New 3D simulator lets you swim with the farmed fishes

Published on
July 20, 2015

The aquaculture experience has turned digital thanks to a group of researchers and technologists from the Norwegian University of Science and Technology (NTNU).

Now, those interested in taking a tour of a salmon farm no longer have to travel or set foot on a boat to do so – they need only to strap on a pair of Oculus Rift 3D-goggles and grab an applicable video game controller to start exploring the ins and outs of the farmed fish world.

Partnering with Måsøval salmon farms in Frøya, Sør-Trøndelag, NTNU project members were able to create an effective aquaculture simulator, which they soon hope to develop further into what could become Norway’s first virtual breeding simulation program.

“We’re working on establishing a center around the simulator on Frøya, and have ambitions to develop Norway’s first aquaculture simulator for breeding,” said Monicha Seternes, head of environment and development for Måsøval fish farming industries, to World Fishing and Aquaculture.

By donning the Oculus goggles, a participant can make the rounds both above the water’s surface and below; swimming with the salmon, controlling the feeding machine, and inspecting the cage and its anchoring are all available functions within the simulator.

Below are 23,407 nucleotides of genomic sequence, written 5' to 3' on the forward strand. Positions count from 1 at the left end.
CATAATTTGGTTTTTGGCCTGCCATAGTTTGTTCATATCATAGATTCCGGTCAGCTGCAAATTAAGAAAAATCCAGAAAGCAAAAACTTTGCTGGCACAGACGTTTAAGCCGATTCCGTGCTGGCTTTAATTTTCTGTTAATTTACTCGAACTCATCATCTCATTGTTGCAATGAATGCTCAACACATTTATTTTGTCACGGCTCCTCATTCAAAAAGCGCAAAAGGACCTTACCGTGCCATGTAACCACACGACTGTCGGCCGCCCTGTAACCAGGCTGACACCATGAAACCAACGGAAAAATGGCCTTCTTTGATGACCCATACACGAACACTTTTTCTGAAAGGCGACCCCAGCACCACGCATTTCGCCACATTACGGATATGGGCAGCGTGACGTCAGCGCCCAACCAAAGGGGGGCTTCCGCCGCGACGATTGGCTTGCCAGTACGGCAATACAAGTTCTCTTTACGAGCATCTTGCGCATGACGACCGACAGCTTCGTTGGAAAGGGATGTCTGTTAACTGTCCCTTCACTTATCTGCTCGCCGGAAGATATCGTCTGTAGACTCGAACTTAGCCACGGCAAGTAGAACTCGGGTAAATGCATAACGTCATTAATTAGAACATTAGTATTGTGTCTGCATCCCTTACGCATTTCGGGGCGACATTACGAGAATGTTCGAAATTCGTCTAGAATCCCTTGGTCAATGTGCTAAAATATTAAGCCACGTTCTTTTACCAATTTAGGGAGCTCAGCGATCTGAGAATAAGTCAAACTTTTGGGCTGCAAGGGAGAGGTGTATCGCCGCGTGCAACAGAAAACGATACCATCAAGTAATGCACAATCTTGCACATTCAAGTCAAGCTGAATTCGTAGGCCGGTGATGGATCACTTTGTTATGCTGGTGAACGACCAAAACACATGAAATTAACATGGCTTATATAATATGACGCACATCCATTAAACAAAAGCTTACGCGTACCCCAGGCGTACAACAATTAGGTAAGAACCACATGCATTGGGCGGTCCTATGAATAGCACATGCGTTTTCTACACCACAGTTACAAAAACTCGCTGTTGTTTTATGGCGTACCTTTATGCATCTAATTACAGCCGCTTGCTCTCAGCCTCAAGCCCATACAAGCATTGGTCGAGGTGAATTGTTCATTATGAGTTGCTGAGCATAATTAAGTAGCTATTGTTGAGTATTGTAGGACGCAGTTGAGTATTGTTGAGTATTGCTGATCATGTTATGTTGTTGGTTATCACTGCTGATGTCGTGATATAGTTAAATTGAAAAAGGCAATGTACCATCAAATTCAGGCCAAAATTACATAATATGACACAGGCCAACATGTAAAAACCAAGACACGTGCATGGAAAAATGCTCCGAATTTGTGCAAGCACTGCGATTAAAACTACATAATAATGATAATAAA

The simulator is part of an effort to promote the Norwegian fish farming industry, according to Seternes. When paired with a visit to an actual fish farm, it will provide inspectors, students and onlookers with a well-rounded conception of the myriad of components that combine to create an efficient aquaculture operation.

“Combined with an actual visit to a fish farm, a simulator like this will make it possible to experience a breeding cycle that usually takes 14-22 months in about 45 minutes. This is unique, and will give visitors a completely different view of our work than just a visit to a farm would,” Seternes said.

“We imagine that this simulator, which call the ‘mini-simulator’ will help with recruiting and building expertise, and make the audience curious enough to want to know more about this fantastic industry that we are a part of,” Seternes concluded.

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